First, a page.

How I podcast: Effectively Wilds Ben Lindbergh

Last month, Spotify announced that it had paid $340 million for Gimlet and Anchor in a push to make its mark on podcasting. But while its encouraging to see media giants throw weight and money behind the medium, the beauty of the format has always been its accessibility.
Its the rare form of entertainment thats nearly as easy to create as it is to consume. And now, thanks to the proliferation of devoted hardware and software solutions, its never been easier. Podcast studios run the range from NPR to Skype chat and every variation in-between, with recording rigs every bit as diverse as the shows themselves.
After receiving some great feedback from my writeup of my own setup, Ive reached out to some of my favorite podcasters to see what theyre working with. Ill be highlighting some of those in the coming weeks, beginning with Ben Lindbergh, the host of my favorite baseball podcast, Effectively Wild.
For six and a half years and 1,341 episodes, the Fangraphs-produced show has offered an idiosyncratic look at the world of sabermetrics statistically fueled baseball analytics. Host Ben Lindbergh is also a baseball writer at The Ringer, who has formerly written for Baseball Prospectus, Grantland and FiveThirtyEight.
How I podcast: Effectively Wilds Ben Lindbergh

[Above: Bens rig.]
Im an East Coaster whos been putting out podcasts with West Coast co-hosts for several years, recording roughly 1,500 episodesofvariousshows for The Ringer and via independent, Patreon-supportedpursuits. I dont have a whole lot of gear, relying largely on the ubiquitousBlue Yetiwith a $30shock mount(attached to aboom arm) and a $20pop filter, both from Auphonix. (I do have a TASCAM, which occasionally comes in handy for morenarrative,reportedpods.)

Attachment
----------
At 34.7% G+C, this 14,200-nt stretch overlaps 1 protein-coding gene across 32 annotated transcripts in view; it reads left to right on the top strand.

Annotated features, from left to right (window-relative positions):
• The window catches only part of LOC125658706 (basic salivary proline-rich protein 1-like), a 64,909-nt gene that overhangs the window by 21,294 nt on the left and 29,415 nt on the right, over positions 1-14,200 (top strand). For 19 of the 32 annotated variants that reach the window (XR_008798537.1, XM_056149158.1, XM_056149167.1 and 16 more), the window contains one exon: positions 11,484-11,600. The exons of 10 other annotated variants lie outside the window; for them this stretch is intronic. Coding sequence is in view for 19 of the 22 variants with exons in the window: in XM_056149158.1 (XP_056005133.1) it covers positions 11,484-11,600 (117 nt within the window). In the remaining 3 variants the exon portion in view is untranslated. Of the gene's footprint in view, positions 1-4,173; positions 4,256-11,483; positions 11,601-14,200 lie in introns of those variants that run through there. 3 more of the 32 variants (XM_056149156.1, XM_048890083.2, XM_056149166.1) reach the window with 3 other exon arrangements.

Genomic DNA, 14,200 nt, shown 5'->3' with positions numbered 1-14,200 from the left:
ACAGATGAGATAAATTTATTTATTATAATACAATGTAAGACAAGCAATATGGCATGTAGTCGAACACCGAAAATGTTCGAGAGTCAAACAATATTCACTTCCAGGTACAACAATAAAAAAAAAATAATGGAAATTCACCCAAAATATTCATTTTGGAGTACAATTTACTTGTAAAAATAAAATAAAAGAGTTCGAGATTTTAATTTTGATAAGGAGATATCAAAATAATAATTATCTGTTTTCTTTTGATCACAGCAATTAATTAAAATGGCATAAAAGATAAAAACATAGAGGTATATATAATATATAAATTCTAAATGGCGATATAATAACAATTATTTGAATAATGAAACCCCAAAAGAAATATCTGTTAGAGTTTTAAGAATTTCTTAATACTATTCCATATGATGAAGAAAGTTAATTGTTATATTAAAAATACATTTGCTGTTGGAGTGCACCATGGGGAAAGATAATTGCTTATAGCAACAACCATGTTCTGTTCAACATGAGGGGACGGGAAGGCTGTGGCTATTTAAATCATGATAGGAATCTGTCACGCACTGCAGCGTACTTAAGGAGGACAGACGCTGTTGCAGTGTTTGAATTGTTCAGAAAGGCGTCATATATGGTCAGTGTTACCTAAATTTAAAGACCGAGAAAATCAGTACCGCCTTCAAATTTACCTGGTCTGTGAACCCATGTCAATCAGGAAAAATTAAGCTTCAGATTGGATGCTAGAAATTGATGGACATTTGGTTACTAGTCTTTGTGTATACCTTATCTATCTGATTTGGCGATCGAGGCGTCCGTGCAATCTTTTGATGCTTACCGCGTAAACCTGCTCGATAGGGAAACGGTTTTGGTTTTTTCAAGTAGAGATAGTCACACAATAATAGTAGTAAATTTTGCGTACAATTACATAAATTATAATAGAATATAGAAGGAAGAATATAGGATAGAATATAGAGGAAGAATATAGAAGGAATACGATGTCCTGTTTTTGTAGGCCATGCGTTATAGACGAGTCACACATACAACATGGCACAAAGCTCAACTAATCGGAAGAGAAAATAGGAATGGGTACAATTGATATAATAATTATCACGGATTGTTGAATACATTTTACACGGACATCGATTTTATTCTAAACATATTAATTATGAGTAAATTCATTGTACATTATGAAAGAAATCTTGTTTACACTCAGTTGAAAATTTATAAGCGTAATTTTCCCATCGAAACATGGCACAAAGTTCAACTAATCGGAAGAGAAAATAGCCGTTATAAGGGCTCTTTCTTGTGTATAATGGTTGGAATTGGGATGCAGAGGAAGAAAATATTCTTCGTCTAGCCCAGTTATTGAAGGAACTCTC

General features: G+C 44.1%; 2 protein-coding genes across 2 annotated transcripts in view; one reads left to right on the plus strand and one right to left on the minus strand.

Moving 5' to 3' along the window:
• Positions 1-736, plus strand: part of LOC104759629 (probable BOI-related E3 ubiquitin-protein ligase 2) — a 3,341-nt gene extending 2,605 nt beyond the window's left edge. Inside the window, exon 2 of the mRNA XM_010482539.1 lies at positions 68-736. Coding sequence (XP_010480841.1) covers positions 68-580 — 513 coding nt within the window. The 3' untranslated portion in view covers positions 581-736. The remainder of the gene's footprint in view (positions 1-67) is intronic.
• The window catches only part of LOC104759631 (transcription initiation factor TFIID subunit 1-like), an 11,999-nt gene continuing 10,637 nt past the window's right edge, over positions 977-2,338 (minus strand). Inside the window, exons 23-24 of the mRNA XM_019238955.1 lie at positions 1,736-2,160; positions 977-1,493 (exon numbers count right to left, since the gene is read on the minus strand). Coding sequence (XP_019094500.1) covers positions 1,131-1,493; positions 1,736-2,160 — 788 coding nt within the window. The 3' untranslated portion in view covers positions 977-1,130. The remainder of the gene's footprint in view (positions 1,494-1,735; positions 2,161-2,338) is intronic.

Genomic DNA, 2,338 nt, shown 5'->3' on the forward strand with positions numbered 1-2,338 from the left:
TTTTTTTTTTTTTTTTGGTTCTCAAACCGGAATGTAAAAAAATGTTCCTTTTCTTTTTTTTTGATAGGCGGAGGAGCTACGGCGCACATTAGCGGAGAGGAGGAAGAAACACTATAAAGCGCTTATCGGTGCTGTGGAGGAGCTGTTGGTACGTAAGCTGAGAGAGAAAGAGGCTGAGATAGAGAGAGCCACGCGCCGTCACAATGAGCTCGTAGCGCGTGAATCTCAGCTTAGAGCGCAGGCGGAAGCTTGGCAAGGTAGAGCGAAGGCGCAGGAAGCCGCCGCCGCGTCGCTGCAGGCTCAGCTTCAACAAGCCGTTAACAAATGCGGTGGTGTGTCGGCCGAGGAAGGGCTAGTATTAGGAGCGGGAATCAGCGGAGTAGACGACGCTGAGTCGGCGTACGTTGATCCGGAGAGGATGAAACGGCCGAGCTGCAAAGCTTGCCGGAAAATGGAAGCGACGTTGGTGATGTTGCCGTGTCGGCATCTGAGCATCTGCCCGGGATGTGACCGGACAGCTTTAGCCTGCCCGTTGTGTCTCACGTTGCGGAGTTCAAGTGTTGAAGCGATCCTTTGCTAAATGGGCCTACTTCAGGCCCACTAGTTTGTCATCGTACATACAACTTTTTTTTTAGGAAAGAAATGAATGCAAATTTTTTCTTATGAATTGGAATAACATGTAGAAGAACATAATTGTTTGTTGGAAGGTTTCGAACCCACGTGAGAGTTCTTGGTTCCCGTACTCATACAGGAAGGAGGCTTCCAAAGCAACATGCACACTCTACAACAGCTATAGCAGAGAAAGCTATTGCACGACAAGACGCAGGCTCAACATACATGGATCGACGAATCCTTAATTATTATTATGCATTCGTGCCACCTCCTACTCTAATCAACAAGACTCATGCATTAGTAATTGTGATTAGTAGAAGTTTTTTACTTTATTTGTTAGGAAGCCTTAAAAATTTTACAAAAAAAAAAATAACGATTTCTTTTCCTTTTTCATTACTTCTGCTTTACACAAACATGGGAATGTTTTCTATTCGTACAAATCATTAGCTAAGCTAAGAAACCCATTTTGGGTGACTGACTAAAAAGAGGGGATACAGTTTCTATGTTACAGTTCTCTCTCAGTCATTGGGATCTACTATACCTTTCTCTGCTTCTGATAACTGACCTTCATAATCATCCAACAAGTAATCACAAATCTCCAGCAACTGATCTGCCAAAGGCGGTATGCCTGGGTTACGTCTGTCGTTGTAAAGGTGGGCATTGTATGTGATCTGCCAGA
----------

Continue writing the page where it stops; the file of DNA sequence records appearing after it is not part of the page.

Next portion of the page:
I useCastto talk to and pull local audio from guests who can connect via computer, resorting to Skype andMP3 Skype Recorderwhen necessary for phone conversations. I useAudacityto edit, which works fine for me. My employers have helped with hosting and promotion, and Facebook has been best forbuilding a community.
All told, its a simple, inexpensive setup, but with some care in the production process, it still sounds good. Remote recording has its hurdles, but given chemistry between co-hosts, repetition, practice and judicious editing, cross-country conversations can sound as intimate and natural as in-studio discussions. Sometimes its freeing to be far apart.
Ive been working this way for so long that it now seems strange to be able to see the person(s) Im podcasting with. If were doing it right, though, the listener wont notice or mind that theres a continent between us.
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